Thursday, September 15, 2011

Stifle your emotions, most of which are inappropriate

            The guy had died young – 48 – of cancer. He was a fellow of little pretense who, while fundamentally decent, was impish and fun loving. I was enduring the fitful progress of the funeral receiving line by looking back on some of our good times. And I started chuckling.
            Heads turned. “I’m in a good mood,” I explained. “He wouldn’t have wanted us to be dour.” The others weren’t quite sure. Actually I wasn’t quite sure; he might have liked some dourness. But I couldn’t arrest this giddy phase which I ascribed then, and still do, to the rascally spirit of my dead friend.
            My mood was not infectious. Nobody else picked it up, and I heard my friend telling me, as he had in life, to shut up and have a little respect.
            Which I did. I suppose an emotion is not less real if one puts a lid on it until later.

Wednesday, September 7, 2011

Argue with Martin Luther

    The two of us loiter together in the coffeehouse of my imagination, arguing like a couple of old friends.
            “I wish that the expression ‘free will’ had never been invented,” he remarked the other day. “It is not recorded in Scripture and should more justly be called self-will, which is worthless.”
            This was Marty at his most pedantic.
            “Which is to say that the self is worthless?” I parried. “You seem to preclude the possibility that my will can be in concordance with God’s.”
            Concordance indeed, he spluttered, going on to ask how dare I equate myself with God – which I hadn’t meant to do, as Marty well knew.
            “I only meant that free-will or self-will can be divinely instigated,” I suggested. “Would God have men be puppets, our will superimposed?”
            He left, saying he’d just as soon have me be a puppet, which remark, whoever’s will it reflected, was certainly on the testy side.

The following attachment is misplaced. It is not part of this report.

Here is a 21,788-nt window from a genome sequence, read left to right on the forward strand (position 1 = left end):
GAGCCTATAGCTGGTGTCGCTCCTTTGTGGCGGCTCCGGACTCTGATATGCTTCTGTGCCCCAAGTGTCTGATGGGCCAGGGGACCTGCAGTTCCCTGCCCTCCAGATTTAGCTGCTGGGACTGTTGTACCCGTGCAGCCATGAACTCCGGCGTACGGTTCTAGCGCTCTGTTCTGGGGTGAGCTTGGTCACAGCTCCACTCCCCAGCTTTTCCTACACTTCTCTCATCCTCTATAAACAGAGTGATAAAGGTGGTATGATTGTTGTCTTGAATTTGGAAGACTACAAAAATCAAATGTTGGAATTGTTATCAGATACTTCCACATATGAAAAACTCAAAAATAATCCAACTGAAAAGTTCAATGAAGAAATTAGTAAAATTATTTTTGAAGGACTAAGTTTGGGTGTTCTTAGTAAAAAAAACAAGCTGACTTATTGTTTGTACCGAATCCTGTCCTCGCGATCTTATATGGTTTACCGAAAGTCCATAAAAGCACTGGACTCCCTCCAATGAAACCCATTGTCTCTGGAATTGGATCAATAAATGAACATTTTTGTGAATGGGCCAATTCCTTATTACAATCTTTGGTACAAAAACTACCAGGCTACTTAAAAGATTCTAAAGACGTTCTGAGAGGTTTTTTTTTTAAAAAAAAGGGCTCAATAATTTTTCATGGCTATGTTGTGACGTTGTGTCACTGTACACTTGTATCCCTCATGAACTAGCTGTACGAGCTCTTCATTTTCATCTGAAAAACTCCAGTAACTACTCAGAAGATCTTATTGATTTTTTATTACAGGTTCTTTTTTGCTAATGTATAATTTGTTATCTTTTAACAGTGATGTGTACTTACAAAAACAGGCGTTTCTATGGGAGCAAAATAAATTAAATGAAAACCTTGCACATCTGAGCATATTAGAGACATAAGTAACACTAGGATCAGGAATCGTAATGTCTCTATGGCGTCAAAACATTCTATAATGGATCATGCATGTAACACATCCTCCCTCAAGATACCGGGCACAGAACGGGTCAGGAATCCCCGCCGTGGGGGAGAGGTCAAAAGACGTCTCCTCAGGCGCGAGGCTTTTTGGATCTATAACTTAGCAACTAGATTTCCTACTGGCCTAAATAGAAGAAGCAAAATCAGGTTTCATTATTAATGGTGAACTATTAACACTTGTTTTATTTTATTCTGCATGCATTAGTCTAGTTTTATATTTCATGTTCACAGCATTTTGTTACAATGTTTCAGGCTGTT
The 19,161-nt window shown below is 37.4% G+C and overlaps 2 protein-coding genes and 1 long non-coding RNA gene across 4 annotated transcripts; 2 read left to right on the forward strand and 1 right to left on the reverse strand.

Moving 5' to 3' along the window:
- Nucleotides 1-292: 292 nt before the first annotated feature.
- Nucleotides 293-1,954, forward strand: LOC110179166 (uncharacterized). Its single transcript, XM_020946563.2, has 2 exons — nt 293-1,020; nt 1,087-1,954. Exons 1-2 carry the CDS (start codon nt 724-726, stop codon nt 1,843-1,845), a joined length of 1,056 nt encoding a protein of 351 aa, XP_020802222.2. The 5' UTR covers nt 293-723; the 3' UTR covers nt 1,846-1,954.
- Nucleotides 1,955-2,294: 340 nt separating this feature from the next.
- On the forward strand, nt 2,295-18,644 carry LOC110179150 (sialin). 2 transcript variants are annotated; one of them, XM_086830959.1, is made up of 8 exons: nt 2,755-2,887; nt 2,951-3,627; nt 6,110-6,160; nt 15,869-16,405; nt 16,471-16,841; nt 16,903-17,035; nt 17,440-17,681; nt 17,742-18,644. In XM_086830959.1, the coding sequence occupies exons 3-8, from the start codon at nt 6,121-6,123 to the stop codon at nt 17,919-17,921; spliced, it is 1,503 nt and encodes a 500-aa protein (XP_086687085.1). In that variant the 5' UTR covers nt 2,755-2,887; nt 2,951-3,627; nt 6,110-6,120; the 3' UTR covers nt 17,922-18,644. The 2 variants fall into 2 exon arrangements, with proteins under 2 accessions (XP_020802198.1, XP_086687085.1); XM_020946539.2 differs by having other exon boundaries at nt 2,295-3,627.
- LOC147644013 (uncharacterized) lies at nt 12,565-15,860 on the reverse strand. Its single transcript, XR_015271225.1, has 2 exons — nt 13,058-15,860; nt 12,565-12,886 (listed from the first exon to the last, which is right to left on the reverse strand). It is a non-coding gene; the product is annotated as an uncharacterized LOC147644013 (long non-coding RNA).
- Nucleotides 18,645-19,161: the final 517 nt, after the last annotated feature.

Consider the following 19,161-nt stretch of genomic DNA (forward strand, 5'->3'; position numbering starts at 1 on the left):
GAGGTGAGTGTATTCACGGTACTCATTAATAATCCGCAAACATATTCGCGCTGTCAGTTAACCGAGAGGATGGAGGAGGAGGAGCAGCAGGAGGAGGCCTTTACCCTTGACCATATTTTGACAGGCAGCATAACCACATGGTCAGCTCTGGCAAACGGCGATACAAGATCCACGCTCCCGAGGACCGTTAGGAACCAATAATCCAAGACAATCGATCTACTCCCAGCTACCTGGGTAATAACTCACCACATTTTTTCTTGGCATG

Friday, September 2, 2011

Being pseudo-intellectual means always having to say you’re ambivalent

Bad attitude about
Gray Areas
            I asked my friend Ed, a thinker of balanced clarity, to advise me on a business dilemma. He pondered as the waitress refilled his coffee cup. “I don’t know,” he said. “It’s one of those gray areas.”
            “Yeah, but what do I do?” I asked.
            He carefully and cogently outlined all aspects of the problem but refused to make a recommendation. “It’s up to you,” he said.
            “I know it’s up to me. I’m not abdicating responsibility; I’m asking for advice.”
            “It’s a gray area,” he repeated.
            I’ve always hated gray area-ism. It’s for suckers who, finding they don’t know an answer, accept the pop assumption that no answer exists, or that it’s mired in impenetrable gray muck. I fantasize getting drunk and threatening to duke it out with the next guy who says, “gray area.” Somebody’ll throw a punch and I’ll parry by asserting that if morality exists, it cannot tolerate areas of ambiguity. Right or wrong is often difficult to discern, but it doesn’t cease to exist!
            That afternoon, Ed called to say he’d left his briefcase at the restaurant and did I have it – I did – and could I please drop it off on my way downtown?
            “It’s a gray area,” I told him. “Shall I go out of my way to correct your oversight? To some questions, no answer exists. It’s a gray area.”
            He was really sore, like people get when you purloin their pet rationalization, but he cooled off later when I showed up with the briefcase.